Understanding the Client's Design Aesthetic

Ever wonder how to get to the very bottom of what a client wants for their home? Here are the keys to understanding a client’s interior design aesthetic. #interiordesignbusiness #cktradesecrets #capellakincheloe

Here's a question I've been thinking about as I just signed a client and encountered this situation.  How do you navigate the beginning of the concept & design process with a client who has almost zero reference points?  Who can't identify a style they like, doesn't have inspiration images, doesn't provide many answers on questionnaire, and house is essentially a blank slate?  Especially if this is an e-design client and you can't go through a laborious process of discovery?  I'd be curious to hear your thoughts.  

Thanks,

Sam

Sam, the simple answer is: I don’t. I don’t sign a client until I know what they want - and part of that is understanding if our styles are a match and if I can give them what they want design-wise.

Clients have to like my designs, like my aesthetic, they have to send inspiration images, and have to answer a very extensive questionnaire all before I take them as a client.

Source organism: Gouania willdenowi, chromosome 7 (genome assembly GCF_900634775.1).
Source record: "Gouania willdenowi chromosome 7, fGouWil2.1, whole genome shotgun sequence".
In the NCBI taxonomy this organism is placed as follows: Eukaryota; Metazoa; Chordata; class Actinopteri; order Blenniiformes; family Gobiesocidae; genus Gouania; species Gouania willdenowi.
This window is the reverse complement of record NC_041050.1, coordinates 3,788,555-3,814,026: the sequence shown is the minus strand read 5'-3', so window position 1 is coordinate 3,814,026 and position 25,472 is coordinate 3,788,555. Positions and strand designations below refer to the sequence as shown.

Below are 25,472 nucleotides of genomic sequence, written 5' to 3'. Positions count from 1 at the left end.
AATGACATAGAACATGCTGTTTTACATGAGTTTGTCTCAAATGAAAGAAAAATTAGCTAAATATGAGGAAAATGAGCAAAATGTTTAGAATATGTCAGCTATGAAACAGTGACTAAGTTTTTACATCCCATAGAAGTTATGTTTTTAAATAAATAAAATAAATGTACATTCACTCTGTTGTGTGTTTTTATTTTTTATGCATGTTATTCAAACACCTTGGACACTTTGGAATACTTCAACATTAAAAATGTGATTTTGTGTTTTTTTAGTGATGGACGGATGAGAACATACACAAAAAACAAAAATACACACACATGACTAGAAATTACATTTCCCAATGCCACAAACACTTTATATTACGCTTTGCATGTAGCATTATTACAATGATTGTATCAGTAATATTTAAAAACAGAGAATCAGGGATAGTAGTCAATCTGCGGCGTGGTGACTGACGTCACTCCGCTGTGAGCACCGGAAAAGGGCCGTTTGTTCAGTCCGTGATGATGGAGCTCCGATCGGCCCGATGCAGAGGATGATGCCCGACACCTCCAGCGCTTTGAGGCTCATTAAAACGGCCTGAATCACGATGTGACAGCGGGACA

I detail my onboarding process and how I get all the above information in this training: First Contact to Signed Contract

Now, you could create a style questionnaire that would allow you to uncover their style if this is your target market - the ones that are clueless about what they like. It could be a this or that situation. This rolled-arm sofa or a straight-arm sofa? This antique armoire or that modern dresser? This solid fabric or that print?

But ultimately, the client should hire you because they like the existing work that you’ve done. I don’t think any interior designer should exclusively design “in the client’s style”. You need a design point of view. This is another brilliant reason to choose a specialty.  When you take projects that have a many different style/budget scopes you will need to cultivate vendors in these different areas which is not very efficient, productive, or profitable.

The only way I would sign a client who had no aesthetic input is if I knew they liked my existing work AND they were giving me carte blanche with the design AND it said that much in their contract. Some clients may not care that much as long as it looks nice.

So, back to Sam’s client. I would tell that client that I can’t do a design plan unless I get that information back from them. That the design will only be as good as the information they provide. Alternatively, they can just let me do my thing within their budget and space constraints.

Eliminate uncertainty in your process with my 4-step system for onboarding clients, this is a limited time training, so don’t delay! Click the “Free Training” image below to learn more.